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Published online by Cambridge University Press: 20 June 2022
Neuropsychiatry Service in East Kent typically receives referrals for patients with brain injury, progressive neurological conditions, epilepsy specific neuropsychiatric conditions, rare forms of dementia, and functional neurological conditions. COVID-19 pandemic disrupted routine functioning of the service requiring multiple service innovations including introduction of remote access assessments, skills development clinics, and video-conferencing based psychoeducation groups. We conducted a service evaluation with governance approval to understand the impact of COVID-19 work model changes on referral sources, patient attendance, discharge destinations and the mental health professionals’ involvement in the management of the patients referred to the service.
We applied to Service Evaluation and Audit Group of Kent and Medway NHS Partnership Trust for permission to collect service data using routinely collected clinical and business administration information. We used an approved data collection form for anonymized data collection. We analysed data for new patient assessments conducted over one-year prior to COVID-19 lockdown announced on 23rd March 2020 and compared it with one-year post-COVID lockdown period ending on 22 March 2021. We used Statistical Package for Social Sciences (SPSS) to carry out descriptive and statistical analysis of the data from two service evaluation period.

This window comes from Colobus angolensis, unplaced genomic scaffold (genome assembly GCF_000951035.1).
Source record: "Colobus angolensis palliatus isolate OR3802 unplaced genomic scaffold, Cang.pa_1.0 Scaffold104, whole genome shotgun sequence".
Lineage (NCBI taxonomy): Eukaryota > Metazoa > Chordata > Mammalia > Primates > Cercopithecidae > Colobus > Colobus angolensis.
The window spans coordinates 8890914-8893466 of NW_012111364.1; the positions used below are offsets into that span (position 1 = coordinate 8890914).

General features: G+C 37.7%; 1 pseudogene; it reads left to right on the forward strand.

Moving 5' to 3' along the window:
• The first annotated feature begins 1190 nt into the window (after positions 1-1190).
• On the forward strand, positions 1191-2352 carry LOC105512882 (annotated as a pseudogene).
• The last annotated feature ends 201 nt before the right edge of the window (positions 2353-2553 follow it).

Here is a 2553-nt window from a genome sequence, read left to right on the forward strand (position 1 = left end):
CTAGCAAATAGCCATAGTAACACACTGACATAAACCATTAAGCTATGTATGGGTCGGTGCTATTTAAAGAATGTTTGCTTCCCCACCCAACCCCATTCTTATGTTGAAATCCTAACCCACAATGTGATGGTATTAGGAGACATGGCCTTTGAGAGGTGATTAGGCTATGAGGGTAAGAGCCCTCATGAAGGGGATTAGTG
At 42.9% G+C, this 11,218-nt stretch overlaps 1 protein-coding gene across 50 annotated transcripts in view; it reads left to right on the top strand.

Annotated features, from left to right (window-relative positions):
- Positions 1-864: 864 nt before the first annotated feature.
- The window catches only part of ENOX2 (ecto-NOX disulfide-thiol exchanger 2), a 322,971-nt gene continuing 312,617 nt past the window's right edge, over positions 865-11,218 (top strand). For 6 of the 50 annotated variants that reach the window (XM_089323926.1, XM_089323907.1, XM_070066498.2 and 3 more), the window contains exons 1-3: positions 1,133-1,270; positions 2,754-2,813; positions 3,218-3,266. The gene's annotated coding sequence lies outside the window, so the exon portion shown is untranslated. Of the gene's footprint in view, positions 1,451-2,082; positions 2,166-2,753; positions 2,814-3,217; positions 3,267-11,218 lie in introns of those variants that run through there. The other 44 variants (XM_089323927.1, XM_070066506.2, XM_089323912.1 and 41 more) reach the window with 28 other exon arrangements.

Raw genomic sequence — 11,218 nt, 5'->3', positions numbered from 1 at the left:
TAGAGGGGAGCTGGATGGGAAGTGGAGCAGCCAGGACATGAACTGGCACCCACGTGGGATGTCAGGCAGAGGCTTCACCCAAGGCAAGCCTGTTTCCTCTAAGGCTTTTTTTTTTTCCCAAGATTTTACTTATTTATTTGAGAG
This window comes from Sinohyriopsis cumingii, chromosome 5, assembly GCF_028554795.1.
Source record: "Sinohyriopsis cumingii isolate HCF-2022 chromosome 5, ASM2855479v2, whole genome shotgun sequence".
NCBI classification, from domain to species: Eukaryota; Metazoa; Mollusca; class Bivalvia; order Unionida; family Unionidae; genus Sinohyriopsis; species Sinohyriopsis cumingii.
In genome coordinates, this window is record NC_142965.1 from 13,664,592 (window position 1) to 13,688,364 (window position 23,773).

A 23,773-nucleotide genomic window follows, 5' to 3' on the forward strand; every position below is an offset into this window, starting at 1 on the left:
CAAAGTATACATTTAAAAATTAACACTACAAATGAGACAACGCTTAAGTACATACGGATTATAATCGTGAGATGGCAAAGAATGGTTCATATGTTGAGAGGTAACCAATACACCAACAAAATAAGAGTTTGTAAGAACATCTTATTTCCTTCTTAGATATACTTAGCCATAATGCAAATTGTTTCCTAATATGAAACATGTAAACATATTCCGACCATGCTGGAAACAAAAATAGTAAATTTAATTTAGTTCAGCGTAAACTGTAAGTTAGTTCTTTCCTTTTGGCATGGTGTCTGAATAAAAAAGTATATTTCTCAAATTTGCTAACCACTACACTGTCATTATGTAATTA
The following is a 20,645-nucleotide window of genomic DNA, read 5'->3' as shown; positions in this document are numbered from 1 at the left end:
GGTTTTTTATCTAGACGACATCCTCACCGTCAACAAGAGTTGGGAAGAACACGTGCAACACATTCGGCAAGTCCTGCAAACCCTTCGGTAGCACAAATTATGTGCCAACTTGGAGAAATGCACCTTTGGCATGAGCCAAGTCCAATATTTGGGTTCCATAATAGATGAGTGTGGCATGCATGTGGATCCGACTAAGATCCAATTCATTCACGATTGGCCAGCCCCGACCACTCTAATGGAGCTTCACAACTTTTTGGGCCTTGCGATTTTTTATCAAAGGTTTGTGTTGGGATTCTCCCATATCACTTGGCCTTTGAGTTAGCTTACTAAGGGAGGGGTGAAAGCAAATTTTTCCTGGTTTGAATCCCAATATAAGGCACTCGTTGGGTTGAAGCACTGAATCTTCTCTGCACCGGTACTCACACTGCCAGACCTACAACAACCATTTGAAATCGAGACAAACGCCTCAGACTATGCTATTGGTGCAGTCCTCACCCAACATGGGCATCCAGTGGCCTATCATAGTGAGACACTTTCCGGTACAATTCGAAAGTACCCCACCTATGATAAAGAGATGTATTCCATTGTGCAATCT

The total number of new patient assessments conducted during the two designated service evaluation periods was 365. 233 new patient assessments (64%) were conducted during the one-year pre-COVID-19 lockdown and 132 (36%) new patient assessments were conducted during the one-year post-COVID-19 lockdown.
Neurology teams in the local area were the main source of referrals during the two study periods, referring 59% and 51% of total referrals during the two evaluation periods respectively. Other referral sources included local memory service, inpatient psychiatric units, community mental health teams, neuropsychology, neurorehabilitation, palliative care and acute medicine. The primary management model was multidisciplinary. 49% of assessment contacts were made by specialist nursing during the first evaluation period. 48% of assessment contacts were made by the medical staff during the post-lockdown period. 13.3% of patients did not attend their appointments during the first period, dropping to 9.8% in the Post-Lockdown period.
Most patients who completed treatment were discharged to GP care (89% pre-COVID-19 and 94% post-lockdown). 12% patients from Pre-Lockdown period were still receiving care at the end of one year and 35% were still receiving care in at the end of post-lockdown period.
The service evaluation identifies systemic differences in service use characteristics during Pre-lockdown and Post-lockdown periods.
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